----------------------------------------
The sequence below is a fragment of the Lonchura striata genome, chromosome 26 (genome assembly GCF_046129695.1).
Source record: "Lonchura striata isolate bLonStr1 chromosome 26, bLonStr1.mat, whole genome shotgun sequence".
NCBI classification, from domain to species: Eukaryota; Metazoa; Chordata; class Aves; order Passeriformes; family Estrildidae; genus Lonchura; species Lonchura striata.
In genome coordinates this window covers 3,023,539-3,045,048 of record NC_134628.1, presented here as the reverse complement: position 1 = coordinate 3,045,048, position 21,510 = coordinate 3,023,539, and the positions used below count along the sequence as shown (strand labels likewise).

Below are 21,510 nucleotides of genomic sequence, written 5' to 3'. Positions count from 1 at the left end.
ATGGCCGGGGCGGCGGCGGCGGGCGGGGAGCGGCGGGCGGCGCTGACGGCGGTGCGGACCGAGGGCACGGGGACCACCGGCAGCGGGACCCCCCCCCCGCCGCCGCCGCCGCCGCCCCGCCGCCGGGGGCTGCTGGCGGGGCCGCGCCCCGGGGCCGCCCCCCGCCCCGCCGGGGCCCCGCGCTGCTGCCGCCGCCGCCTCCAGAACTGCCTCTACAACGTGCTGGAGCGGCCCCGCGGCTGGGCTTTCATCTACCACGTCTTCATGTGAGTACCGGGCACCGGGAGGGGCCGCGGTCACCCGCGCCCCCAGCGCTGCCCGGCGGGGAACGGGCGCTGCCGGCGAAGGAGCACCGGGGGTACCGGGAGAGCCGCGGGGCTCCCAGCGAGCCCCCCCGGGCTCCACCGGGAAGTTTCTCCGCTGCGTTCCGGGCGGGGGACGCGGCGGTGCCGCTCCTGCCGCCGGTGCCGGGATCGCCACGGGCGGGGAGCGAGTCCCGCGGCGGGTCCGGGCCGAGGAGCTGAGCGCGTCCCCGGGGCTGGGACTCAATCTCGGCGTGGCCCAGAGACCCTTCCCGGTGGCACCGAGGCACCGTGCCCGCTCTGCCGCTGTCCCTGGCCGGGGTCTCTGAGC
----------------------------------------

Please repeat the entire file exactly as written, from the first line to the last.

The sequence below is a fragment of the Lonchura striata genome, chromosome 26 (genome assembly GCF_046129695.1).
Source record: "Lonchura striata isolate bLonStr1 chromosome 26, bLonStr1.mat, whole genome shotgun sequence".
NCBI classification, from domain to species: Eukaryota; Metazoa; Chordata; class Aves; order Passeriformes; family Estrildidae; genus Lonchura; species Lonchura striata.
In genome coordinates this window covers 3,023,539-3,045,048 of record NC_134628.1, presented here as the reverse complement: position 1 = coordinate 3,045,048, position 21,510 = coordinate 3,023,539, and the positions used below count along the sequence as shown (strand labels likewise).

Below are 21,510 nucleotides of genomic sequence, written 5' to 3'. Positions count from 1 at the left end.
ATGGCCGGGGCGGCGGCGGCGGGCGGGGAGCGGCGGGCGGCGCTGACGGCGGTGCGGACCGAGGGCACGGGGACCACCGGCAGCGGGACCCCCCCCCCGCCGCCGCCGCCGCCGCCCCGCCGCCGGGGGCTGCTGGCGGGGCCGCGCCCCGGGGCCGCCCCCCGCCCCGCCGGGGCCCCGCGCTGCTGCCGCCGCCGCCTCCAGAACTGCCTCTACAACGTGCTGGAGCGGCCCCGCGGCTGGGCTTTCATCTACCACGTCTTCATGTGAGTACCGGGCACCGGGAGGGGCCGCGGTCACCCGCGCCCCCAGCGCTGCCCGGCGGGGAACGGGCGCTGCCGGCGAAGGAGCACCGGGGGTACCGGGAGAGCCGCGGGGCTCCCAGCGAGCCCCCCCGGGCTCCACCGGGAAGTTTCTCCGCTGCGTTCCGGGCGGGGGACGCGGCGGTGCCGCTCCTGCCGCCGGTGCCGGGATCGCCACGGGCGGGGAGCGAGTCCCGCGGCGGGTCCGGGCCGAGGAGCTGAGCGCGTCCCCGGGGCTGGGACTCAATCTCGGCGTGGCCCAGAGACCCTTCCCGGTGGCACCGAGGCACCGTGCCCGCTCTGCCGCTGTCCCTGGCCGGGGTCTCTGAGC